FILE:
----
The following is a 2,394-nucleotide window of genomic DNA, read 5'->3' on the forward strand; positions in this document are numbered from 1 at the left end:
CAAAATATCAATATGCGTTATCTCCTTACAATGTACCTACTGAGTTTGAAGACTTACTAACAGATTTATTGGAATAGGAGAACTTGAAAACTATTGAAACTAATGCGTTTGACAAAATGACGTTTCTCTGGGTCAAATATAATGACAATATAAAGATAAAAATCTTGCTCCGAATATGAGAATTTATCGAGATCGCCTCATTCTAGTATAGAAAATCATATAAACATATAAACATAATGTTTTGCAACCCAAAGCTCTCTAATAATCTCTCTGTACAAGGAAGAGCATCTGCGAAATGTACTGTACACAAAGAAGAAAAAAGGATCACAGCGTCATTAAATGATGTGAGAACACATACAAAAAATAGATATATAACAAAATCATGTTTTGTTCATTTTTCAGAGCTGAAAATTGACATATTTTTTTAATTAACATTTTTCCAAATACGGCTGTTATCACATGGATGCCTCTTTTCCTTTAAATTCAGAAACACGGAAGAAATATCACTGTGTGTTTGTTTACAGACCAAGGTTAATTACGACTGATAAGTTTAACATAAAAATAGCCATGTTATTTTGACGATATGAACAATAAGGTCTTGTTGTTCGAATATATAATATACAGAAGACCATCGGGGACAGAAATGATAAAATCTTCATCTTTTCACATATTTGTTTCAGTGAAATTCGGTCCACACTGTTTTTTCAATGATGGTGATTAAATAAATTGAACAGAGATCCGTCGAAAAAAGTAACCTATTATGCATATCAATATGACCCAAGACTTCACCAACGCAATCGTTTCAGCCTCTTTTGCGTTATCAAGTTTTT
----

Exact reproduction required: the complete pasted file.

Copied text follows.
The following is a 2,394-nucleotide window of genomic DNA, read 5'->3' on the forward strand; positions in this document are numbered from 1 at the left end:
CAAAATATCAATATGCGTTATCTCCTTACAATGTACCTACTGAGTTTGAAGACTTACTAACAGATTTATTGGAATAGGAGAACTTGAAAACTATTGAAACTAATGCGTTTGACAAAATGACGTTTCTCTGGGTCAAATATAATGACAATATAAAGATAAAAATCTTGCTCCGAATATGAGAATTTATCGAGATCGCCTCATTCTAGTATAGAAAATCATATAAACATATAAACATAATGTTTTGCAACCCAAAGCTCTCTAATAATCTCTCTGTACAAGGAAGAGCATCTGCGAAATGTACTGTACACAAAGAAGAAAAAAGGATCACAGCGTCATTAAATGATGTGAGAACACATACAAAAAATAGATATATAACAAAATCATGTTTTGTTCATTTTTCAGAGCTGAAAATTGACATATTTTTTTAATTAACATTTTTCCAAATACGGCTGTTATCACATGGATGCCTCTTTTCCTTTAAATTCAGAAACACGGAAGAAATATCACTGTGTGTTTGTTTACAGACCAAGGTTAATTACGACTGATAAGTTTAACATAAAAATAGCCATGTTATTTTGACGATATGAACAATAAGGTCTTGTTGTTCGAATATATAATATACAGAAGACCATCGGGGACAGAAATGATAAAATCTTCATCTTTTCACATATTTGTTTCAGTGAAATTCGGTCCACACTGTTTTTTCAATGATGGTGATTAAATAAATTGAACAGAGATCCGTCGAAAAAAGTAACCTATTATGCATATCAATATGACCCAAGACTTCACCAACGCAATCGTTTCAGCCTCTTTTGCGTTATCAAGTTTTT